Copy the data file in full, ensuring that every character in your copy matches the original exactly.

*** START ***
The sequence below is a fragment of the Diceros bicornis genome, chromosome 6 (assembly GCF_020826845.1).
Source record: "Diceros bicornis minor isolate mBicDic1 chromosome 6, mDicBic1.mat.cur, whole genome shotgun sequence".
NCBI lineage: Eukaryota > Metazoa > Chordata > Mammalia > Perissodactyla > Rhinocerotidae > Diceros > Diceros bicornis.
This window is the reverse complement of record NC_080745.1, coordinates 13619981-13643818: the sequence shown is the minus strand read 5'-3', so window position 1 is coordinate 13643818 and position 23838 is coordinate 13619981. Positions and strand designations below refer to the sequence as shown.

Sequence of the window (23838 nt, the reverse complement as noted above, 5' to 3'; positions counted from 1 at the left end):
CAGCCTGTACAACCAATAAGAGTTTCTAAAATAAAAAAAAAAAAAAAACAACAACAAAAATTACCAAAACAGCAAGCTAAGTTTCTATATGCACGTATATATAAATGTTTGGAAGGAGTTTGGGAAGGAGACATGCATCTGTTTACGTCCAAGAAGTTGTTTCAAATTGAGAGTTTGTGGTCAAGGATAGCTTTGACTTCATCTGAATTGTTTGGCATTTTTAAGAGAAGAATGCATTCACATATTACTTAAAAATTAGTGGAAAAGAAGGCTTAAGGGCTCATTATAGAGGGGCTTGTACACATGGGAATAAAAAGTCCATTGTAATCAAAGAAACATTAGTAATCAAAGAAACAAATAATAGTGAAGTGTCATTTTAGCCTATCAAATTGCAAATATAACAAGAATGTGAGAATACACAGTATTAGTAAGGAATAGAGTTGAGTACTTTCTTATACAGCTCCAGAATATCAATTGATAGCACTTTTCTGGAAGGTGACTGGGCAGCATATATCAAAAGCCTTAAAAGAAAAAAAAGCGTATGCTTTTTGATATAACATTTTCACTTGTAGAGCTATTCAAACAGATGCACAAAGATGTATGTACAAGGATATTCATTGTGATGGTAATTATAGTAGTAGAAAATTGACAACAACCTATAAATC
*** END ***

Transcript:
The sequence below is a fragment of the Diceros bicornis genome, chromosome 6 (assembly GCF_020826845.1).
Source record: "Diceros bicornis minor isolate mBicDic1 chromosome 6, mDicBic1.mat.cur, whole genome shotgun sequence".
NCBI lineage: Eukaryota > Metazoa > Chordata > Mammalia > Perissodactyla > Rhinocerotidae > Diceros > Diceros bicornis.
This window is the reverse complement of record NC_080745.1, coordinates 13619981-13643818: the sequence shown is the minus strand read 5'-3', so window position 1 is coordinate 13643818 and position 23838 is coordinate 13619981. Positions and strand designations below refer to the sequence as shown.

Sequence of the window (23838 nt, the reverse complement as noted above, 5' to 3'; positions counted from 1 at the left end):
CAGCCTGTACAACCAATAAGAGTTTCTAAAATAAAAAAAAAAAAAAAACAACAACAAAAATTACCAAAACAGCAAGCTAAGTTTCTATATGCACGTATATATAAATGTTTGGAAGGAGTTTGGGAAGGAGACATGCATCTGTTTACGTCCAAGAAGTTGTTTCAAATTGAGAGTTTGTGGTCAAGGATAGCTTTGACTTCATCTGAATTGTTTGGCATTTTTAAGAGAAGAATGCATTCACATATTACTTAAAAATTAGTGGAAAAGAAGGCTTAAGGGCTCATTATAGAGGGGCTTGTACACATGGGAATAAAAAGTCCATTGTAATCAAAGAAACATTAGTAATCAAAGAAACAAATAATAGTGAAGTGTCATTTTAGCCTATCAAATTGCAAATATAACAAGAATGTGAGAATACACAGTATTAGTAAGGAATAGAGTTGAGTACTTTCTTATACAGCTCCAGAATATCAATTGATAGCACTTTTCTGGAAGGTGACTGGGCAGCATATATCAAAAGCCTTAAAAGAAAAAAAAGCGTATGCTTTTTGATATAACATTTTCACTTGTAGAGCTATTCAAACAGATGCACAAAGATGTATGTACAAGGATATTCATTGTGATGGTAATTATAGTAGTAGAAAATTGACAACAACCTATAAATC